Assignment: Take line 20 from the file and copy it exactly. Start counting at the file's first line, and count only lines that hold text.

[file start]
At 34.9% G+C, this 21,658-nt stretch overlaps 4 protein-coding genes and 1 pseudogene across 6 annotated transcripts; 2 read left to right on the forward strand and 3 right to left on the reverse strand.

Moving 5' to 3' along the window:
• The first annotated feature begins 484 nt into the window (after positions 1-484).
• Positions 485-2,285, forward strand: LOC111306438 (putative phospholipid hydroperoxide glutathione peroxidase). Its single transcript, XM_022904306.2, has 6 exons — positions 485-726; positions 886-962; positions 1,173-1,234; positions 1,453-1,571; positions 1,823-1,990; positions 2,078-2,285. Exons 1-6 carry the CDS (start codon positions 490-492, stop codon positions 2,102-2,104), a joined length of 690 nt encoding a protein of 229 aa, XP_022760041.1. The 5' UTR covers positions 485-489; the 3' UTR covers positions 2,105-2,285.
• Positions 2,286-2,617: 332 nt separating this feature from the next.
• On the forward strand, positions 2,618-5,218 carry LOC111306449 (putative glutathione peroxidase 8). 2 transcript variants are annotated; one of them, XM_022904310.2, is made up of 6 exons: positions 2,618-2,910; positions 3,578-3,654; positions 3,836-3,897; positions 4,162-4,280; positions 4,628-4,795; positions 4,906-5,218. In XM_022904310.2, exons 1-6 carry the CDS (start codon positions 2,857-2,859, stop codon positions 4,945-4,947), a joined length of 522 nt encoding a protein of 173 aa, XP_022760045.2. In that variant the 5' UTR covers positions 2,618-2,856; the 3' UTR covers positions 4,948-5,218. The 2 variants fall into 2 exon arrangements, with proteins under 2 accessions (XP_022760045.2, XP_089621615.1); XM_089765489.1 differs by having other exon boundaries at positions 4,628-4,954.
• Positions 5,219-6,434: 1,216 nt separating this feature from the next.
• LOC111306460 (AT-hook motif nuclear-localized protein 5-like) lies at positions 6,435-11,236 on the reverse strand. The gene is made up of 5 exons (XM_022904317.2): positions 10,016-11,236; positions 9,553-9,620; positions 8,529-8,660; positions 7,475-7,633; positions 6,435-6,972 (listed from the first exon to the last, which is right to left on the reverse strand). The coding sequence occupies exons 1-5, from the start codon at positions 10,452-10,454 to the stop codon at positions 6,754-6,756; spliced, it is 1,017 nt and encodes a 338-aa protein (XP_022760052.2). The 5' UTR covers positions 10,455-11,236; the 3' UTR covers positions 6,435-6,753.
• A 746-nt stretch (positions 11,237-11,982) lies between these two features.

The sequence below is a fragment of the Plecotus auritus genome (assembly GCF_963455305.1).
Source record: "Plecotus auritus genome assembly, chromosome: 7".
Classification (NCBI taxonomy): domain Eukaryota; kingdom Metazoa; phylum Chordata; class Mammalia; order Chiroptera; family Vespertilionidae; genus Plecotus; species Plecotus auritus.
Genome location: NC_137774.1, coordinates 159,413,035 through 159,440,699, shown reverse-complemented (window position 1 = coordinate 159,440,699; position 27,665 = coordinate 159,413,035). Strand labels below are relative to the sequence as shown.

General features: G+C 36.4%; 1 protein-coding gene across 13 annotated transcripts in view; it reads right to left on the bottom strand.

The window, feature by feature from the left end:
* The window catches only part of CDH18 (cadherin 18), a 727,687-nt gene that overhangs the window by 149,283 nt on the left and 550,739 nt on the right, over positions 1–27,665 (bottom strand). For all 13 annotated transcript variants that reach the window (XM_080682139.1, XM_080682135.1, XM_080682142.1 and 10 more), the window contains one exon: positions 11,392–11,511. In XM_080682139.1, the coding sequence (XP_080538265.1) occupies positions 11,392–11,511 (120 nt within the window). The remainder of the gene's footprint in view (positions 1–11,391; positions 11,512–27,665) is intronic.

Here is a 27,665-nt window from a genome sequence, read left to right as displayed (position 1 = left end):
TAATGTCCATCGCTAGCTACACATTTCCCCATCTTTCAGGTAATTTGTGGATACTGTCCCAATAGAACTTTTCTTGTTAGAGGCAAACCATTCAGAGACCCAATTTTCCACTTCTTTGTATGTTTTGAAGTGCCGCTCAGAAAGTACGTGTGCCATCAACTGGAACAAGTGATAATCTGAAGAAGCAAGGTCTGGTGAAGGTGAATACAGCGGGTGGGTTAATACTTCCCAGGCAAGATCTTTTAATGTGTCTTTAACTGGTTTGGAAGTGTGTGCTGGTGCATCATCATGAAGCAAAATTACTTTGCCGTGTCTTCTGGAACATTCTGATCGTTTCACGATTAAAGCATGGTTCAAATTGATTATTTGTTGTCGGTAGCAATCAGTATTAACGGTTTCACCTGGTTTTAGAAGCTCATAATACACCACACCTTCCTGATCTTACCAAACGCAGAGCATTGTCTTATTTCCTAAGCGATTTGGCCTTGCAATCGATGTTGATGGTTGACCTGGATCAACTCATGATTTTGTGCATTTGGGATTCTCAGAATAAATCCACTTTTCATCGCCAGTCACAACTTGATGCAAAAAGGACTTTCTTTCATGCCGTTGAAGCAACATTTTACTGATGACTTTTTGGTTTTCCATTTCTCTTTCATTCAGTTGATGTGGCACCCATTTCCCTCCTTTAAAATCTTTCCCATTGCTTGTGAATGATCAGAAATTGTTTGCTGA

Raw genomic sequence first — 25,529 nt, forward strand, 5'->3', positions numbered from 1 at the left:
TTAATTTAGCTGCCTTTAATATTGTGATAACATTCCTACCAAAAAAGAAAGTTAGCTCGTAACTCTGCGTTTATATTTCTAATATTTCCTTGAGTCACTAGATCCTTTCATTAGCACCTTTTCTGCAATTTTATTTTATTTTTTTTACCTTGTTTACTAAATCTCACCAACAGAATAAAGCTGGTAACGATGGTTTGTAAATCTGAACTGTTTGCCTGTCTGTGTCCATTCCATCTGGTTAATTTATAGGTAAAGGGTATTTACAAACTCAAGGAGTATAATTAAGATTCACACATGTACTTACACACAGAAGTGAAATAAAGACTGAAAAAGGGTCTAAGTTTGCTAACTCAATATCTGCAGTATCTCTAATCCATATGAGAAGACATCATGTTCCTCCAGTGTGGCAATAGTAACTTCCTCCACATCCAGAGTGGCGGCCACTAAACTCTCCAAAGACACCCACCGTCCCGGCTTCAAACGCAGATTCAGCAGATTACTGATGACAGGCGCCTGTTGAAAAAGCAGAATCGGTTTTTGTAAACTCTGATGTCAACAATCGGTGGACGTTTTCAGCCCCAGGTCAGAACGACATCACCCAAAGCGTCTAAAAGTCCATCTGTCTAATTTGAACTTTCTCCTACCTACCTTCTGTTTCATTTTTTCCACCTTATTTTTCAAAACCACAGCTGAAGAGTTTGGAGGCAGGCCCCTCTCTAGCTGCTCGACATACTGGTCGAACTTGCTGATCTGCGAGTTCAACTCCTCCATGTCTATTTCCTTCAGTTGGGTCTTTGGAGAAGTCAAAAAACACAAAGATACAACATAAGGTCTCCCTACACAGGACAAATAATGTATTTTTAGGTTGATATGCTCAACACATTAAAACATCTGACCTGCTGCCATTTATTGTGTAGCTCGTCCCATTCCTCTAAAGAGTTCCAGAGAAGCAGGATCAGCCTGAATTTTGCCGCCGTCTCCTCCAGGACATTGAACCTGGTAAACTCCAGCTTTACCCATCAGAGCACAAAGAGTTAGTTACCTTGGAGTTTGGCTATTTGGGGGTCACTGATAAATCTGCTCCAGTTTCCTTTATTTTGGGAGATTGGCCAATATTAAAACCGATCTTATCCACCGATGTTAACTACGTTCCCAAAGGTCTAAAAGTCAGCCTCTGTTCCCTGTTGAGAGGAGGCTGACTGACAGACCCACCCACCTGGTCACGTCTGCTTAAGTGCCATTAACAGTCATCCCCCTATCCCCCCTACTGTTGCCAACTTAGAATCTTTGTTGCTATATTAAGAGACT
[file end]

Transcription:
TTAATTTAGCTGCCTTTAATATTGTGATAACATTCCTACCAAAAAAGAAAGTTAGCTCGTAACTCTGCGTTTATATTTCTAATATTTCCTTGAGTCACTAGATCCTTTCATTAGCACCTTTTCTGCAATTTTATTTTATTTTTTTTACCTTGTTTACTAAATCTCACCAACAGAATAAAGCTGGTAACGATGGTTTGTAAATCTGAACTGTTTGCCTGTCTGTGTCCATTCCATCTGGTTAATTTATAGGTAAAGGGTATTTACAAACTCAAGGAGTATAATTAAGATTCACACATGTACTTACACACAGAAGTGAAATAAAGACTGAAAAAGGGTCTAAGTTTGCTAACTCAATATCTGCAGTATCTCTAATCCATATGAGAAGACATCATGTTCCTCCAGTGTGGCAATAGTAACTTCCTCCACATCCAGAGTGGCGGCCACTAAACTCTCCAAAGACACCCACCGTCCCGGCTTCAAACGCAGATTCAGCAGATTACTGATGACAGGCGCCTGTTGAAAAAGCAGAATCGGTTTTTGTAAACTCTGATGTCAACAATCGGTGGACGTTTTCAGCCCCAGGTCAGAACGACATCACCCAAAGCGTCTAAAAGTCCATCTGTCTAATTTGAACTTTCTCCTACCTACCTTCTGTTTCATTTTTTCCACCTTATTTTTCAAAACCACAGCTGAAGAGTTTGGAGGCAGGCCCCTCTCTAGCTGCTCGACATACTGGTCGAACTTGCTGATCTGCGAGTTCAACTCCTCCATGTCTATTTCCTTCAGTTGGGTCTTTGGAGAAGTCAAAAAACACAAAGATACAACATAAGGTCTCCCTACACAGGACAAATAATGTATTTTTAGGTTGATATGCTCAACACATTAAAACATCTGACCTGCTGCCATTTATTGTGTAGCTCGTCCCATTCCTCTAAAGAGTTCCAGAGAAGCAGGATCAGCCTGAATTTTGCCGCCGTCTCCTCCAGGACATTGAACCTGGTAAACTCCAGCTTTACCCATCAGAGCACAAAGAGTTAGTTACCTTGGAGTTTGGCTATTTGGGGGTCACTGATAAATCTGCTCCAGTTTCCTTTATTTTGGGAGATTGGCCAATATTAAAACCGATCTTATCCACCGATGTTAACTACGTTCCCAAAGGTCTAAAAGTCAGCCTCTGTTCCCTGTTGAGAGGAGGCTGACTGACAGACCCACCCACCTGGTCACGTCTGCTTAAGTGCCATTAACAGTCATCCCCCTATCCCCCCTACTGTTGCCAACTTAGAATCTTTGTTGCTATATTAAGAGACT